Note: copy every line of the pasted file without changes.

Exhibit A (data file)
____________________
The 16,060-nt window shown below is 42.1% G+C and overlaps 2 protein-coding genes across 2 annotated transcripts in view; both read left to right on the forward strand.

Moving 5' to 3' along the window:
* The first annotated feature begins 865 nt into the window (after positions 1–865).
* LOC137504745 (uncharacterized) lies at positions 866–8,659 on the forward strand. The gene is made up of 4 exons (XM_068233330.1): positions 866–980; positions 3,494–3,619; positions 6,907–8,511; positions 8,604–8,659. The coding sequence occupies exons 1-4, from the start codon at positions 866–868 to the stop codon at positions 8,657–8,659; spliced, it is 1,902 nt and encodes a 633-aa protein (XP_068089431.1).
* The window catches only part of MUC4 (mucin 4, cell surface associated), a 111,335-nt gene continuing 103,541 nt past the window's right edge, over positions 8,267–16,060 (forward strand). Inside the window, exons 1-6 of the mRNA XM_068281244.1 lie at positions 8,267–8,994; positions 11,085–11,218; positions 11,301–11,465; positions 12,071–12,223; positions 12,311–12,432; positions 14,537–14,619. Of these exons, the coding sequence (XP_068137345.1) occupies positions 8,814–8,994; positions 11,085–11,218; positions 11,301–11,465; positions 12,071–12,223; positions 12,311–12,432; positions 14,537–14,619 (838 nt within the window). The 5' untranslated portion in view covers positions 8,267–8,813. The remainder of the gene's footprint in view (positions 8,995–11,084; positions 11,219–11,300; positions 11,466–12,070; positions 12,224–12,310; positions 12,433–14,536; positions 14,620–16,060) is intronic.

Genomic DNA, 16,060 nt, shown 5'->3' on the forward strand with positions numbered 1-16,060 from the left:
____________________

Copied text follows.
The 16,060-nt window shown below is 42.1% G+C and overlaps 2 protein-coding genes across 2 annotated transcripts in view; both read left to right on the forward strand.

Moving 5' to 3' along the window:
* The first annotated feature begins 865 nt into the window (after positions 1–865).
* LOC137504745 (uncharacterized) lies at positions 866–8,659 on the forward strand. The gene is made up of 4 exons (XM_068233330.1): positions 866–980; positions 3,494–3,619; positions 6,907–8,511; positions 8,604–8,659. The coding sequence occupies exons 1-4, from the start codon at positions 866–868 to the stop codon at positions 8,657–8,659; spliced, it is 1,902 nt and encodes a 633-aa protein (XP_068089431.1).
* The window catches only part of MUC4 (mucin 4, cell surface associated), a 111,335-nt gene continuing 103,541 nt past the window's right edge, over positions 8,267–16,060 (forward strand). Inside the window, exons 1-6 of the mRNA XM_068281244.1 lie at positions 8,267–8,994; positions 11,085–11,218; positions 11,301–11,465; positions 12,071–12,223; positions 12,311–12,432; positions 14,537–14,619. Of these exons, the coding sequence (XP_068137345.1) occupies positions 8,814–8,994; positions 11,085–11,218; positions 11,301–11,465; positions 12,071–12,223; positions 12,311–12,432; positions 14,537–14,619 (838 nt within the window). The 5' untranslated portion in view covers positions 8,267–8,813. The remainder of the gene's footprint in view (positions 8,995–11,084; positions 11,219–11,300; positions 11,466–12,070; positions 12,224–12,310; positions 12,433–14,536; positions 14,620–16,060) is intronic.

Genomic DNA, 16,060 nt, shown 5'->3' on the forward strand with positions numbered 1-16,060 from the left: